Great teachers work in three dimensions. In other words, a great teacher can quickly increase or decrease the level of difficulty for any song or skill that they introduce. For instance, when I teach the C chord, I know that most students will get it. I also know that some will struggle because it’s too hard and some will get bored because it’s too easy. I’m ready for that. Those who struggle can simply pluck the C string or play a C6 chord (i.e. strum all the open strings). Those who need an extra challenge can play the C chord using the ring finger on the 7th fret or my personal favorite, the “mandolin voicing” 0-0-3-7. That way, everyone is engaged at an appropriate level, but they can all still play together.
The same thing applies to arranging. I created four arrangements for Ukulele Hot Springs: one classical piece, a jazz standard, a pop favorite, and a “secret song” which was announced at the event (it was Strauss’ Also sprach Zarathustra, the theme from 2001: A Space Odyssey; big fun!). Each arrangement had three layers: a beginner part, an intermediate part, and an advanced part. I knew that the success of the event hinged on the arrangements, so I took the time to make each part interesting, while tailoring it to a specific skill level. Click here for an example arrangement.
These differentiated arrangements allowed us to explore a new way of organizing classes: the “orchestra-workshop” format.
The Orchestra-Workshop Format
Each learning session at Ukulele Hot Springs began with all 110 of us in the same room. I would give a short introduction to the arrangement and then we’d dive right in and plow through the piece, warts and all. We called this “the before picture” and it gave everyone a sense of what needed to be improved. There were inevitably a few thrills and spills, but it was all part of the fun and nothing that a little laughter couldn’t fix. Following that, we’d split into four workshop groups: one group of advanced players, two groups of intermediate players (since they accounted for half of the orchestra), and one group of beginners. This way, each section of the orchestra had its own workshop, and students at every level had a chance to fine-tune their parts and focus on their piece of the puzzle. It was like taking apart a Swiss watch, cleaning the cogs, and putting it back together. That’s when the magic would happen: We’d all get back together and perform again. Wow! This was the “after picture” and it was a thrill to hear the music come to life with over a hundred ukuleles, at three skill levels, playing in harmony!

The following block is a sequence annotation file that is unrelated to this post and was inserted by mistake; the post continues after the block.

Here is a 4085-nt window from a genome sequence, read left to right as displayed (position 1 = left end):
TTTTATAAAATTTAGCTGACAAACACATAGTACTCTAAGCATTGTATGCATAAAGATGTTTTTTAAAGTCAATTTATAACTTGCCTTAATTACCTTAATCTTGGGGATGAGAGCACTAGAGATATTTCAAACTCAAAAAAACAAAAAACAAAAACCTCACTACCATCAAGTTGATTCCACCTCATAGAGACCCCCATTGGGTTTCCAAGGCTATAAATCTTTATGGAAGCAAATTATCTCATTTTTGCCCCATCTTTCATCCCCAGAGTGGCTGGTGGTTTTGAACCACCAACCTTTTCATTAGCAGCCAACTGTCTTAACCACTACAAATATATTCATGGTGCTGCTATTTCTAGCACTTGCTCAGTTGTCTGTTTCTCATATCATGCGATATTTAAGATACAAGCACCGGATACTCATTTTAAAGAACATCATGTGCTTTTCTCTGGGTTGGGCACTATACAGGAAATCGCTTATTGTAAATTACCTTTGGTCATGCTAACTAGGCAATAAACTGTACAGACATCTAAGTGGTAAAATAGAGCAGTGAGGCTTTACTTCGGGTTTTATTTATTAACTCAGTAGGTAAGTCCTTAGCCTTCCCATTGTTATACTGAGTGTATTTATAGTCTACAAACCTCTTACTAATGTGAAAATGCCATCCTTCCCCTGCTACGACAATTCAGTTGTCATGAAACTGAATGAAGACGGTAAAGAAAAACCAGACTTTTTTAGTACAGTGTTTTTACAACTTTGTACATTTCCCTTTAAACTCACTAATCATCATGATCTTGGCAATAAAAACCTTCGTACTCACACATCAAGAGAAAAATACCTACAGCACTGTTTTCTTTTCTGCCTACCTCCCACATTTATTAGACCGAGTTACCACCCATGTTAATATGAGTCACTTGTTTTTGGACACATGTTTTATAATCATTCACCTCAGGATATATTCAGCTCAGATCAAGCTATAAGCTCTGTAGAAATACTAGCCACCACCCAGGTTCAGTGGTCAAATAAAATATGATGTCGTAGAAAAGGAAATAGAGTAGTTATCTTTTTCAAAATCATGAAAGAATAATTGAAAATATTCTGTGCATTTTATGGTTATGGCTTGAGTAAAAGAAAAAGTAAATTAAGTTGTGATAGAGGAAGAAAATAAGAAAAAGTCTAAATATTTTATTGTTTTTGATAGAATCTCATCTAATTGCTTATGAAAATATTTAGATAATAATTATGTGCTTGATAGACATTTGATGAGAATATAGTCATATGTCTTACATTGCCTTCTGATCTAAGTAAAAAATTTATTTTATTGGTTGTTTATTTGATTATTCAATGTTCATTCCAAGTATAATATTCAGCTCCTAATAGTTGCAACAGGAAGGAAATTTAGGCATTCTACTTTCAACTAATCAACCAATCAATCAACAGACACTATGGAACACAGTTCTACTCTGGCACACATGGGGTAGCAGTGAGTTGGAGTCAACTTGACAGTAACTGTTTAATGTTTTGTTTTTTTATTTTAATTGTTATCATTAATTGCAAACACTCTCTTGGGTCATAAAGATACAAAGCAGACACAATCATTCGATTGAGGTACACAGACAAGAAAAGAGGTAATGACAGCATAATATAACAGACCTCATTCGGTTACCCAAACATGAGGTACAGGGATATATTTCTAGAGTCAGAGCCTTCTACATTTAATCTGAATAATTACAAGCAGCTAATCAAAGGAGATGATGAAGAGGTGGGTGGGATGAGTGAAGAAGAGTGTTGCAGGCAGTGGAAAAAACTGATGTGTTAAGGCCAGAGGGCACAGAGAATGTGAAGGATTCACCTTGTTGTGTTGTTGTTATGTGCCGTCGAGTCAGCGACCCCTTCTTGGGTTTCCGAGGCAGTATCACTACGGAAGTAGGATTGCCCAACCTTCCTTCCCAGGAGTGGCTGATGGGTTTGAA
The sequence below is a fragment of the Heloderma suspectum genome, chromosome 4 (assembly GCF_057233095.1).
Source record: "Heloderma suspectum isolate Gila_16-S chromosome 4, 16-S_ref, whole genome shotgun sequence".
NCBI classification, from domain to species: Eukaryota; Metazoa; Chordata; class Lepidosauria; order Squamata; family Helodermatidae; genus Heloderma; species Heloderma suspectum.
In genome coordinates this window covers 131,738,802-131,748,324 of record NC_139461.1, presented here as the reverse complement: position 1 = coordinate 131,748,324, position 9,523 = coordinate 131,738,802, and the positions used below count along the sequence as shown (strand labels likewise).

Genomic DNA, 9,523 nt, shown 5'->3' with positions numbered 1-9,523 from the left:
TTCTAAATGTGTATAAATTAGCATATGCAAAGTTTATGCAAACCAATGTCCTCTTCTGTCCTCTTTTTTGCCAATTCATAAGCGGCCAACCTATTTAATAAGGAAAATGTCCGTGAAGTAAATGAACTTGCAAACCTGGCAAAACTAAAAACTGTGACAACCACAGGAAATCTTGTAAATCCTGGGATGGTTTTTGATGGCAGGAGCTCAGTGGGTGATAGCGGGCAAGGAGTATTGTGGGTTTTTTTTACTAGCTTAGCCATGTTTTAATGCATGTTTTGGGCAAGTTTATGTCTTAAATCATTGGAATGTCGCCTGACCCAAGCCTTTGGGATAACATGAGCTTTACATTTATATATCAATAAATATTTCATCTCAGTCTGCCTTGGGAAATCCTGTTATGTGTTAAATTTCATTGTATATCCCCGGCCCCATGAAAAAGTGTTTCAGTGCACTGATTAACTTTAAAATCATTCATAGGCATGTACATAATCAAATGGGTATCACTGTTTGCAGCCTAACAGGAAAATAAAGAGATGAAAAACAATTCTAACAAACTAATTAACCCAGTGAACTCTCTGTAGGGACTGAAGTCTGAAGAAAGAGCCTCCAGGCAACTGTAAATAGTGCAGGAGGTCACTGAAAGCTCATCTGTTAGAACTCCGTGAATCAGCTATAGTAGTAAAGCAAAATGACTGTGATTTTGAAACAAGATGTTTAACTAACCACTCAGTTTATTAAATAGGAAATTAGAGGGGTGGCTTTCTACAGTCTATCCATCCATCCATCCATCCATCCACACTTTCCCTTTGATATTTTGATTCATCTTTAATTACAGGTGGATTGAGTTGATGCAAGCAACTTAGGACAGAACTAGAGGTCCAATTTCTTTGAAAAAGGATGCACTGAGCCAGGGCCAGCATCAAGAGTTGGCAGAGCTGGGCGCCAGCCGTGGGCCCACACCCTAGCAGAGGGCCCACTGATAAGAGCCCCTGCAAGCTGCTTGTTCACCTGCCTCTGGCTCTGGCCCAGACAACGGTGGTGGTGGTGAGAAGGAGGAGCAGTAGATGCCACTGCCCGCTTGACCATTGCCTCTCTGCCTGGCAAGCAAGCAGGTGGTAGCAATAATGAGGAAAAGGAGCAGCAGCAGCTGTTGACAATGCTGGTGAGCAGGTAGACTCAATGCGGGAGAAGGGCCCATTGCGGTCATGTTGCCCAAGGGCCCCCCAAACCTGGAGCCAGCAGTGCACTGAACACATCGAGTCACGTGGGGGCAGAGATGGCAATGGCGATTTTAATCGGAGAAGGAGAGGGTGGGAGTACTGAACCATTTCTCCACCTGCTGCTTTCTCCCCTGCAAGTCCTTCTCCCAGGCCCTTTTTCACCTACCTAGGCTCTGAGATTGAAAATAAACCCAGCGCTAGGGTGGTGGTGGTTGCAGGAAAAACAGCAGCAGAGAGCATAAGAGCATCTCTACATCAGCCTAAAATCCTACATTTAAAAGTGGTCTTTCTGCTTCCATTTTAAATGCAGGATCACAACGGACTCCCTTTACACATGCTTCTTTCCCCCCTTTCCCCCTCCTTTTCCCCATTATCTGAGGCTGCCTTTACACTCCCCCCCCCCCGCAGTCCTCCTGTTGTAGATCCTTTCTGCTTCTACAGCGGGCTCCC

One thing was unmistakable—the sense of shared purpose among the students. Instead of working away in separate rooms on unrelated techniques and tunes, everyone knew—regardless of their level—that they were building something together. This made for enjoyable and lively social time, too, as everyone seemed to feel like they were on the same team. What’s more, everyone knew that although they were studying a specific set of musical arrangements, the techniques and musicianship skills they were learning could be applied to any number of pieces they might encounter down the road.
Wrapping It Up
I admit, it was a lot of work to create the arrangements, record the audio, and send out all the parts for Ukulele Hot Springs (the next installment of which is scheduled for 2019). It was a risk to try the orchestra-workshop format and it was a leap of faith to expect students to prepare their parts in advance. But the results were stunning. We were able to go where few ukulele festival groups are able to go—beyond the page. My team of teachers was able to focus less on the mechanics of the music and more on expression, dynamics, and the many subtleties that make for a great performance.
Why am I so jazzed about these new experiments with the ukulele festival format? Because festivals play a key role in creating sustainable ukulele communities worldwide. Ukulele events must continue to evolve into vibrant, innovative places for enthusiasts to congregate, learn, and share. After all, Grace VanderWaal was just six months old when Uke Fest West heralded the resurgence of the ukulele in 2004. What will her generation expect at a ukefest? Unless we want the third wave to crest and crash, we’d better find out.
James Hill is an award-winning ukulele performer, co-author of Ukulele in the Classroom, and director of the JHUI Teacher Certification Program. His online video-lesson program, The Ukulele Way, is used by thousands of students around the world. This is his second article on organizing a ukulele festival; to read the first, go to ukuleleyes.com/issues/vol9/no3. Hear James’ music at jameshillmusic.com and learn more about Ukulele Hot Springs at ukulelehotsprings.com.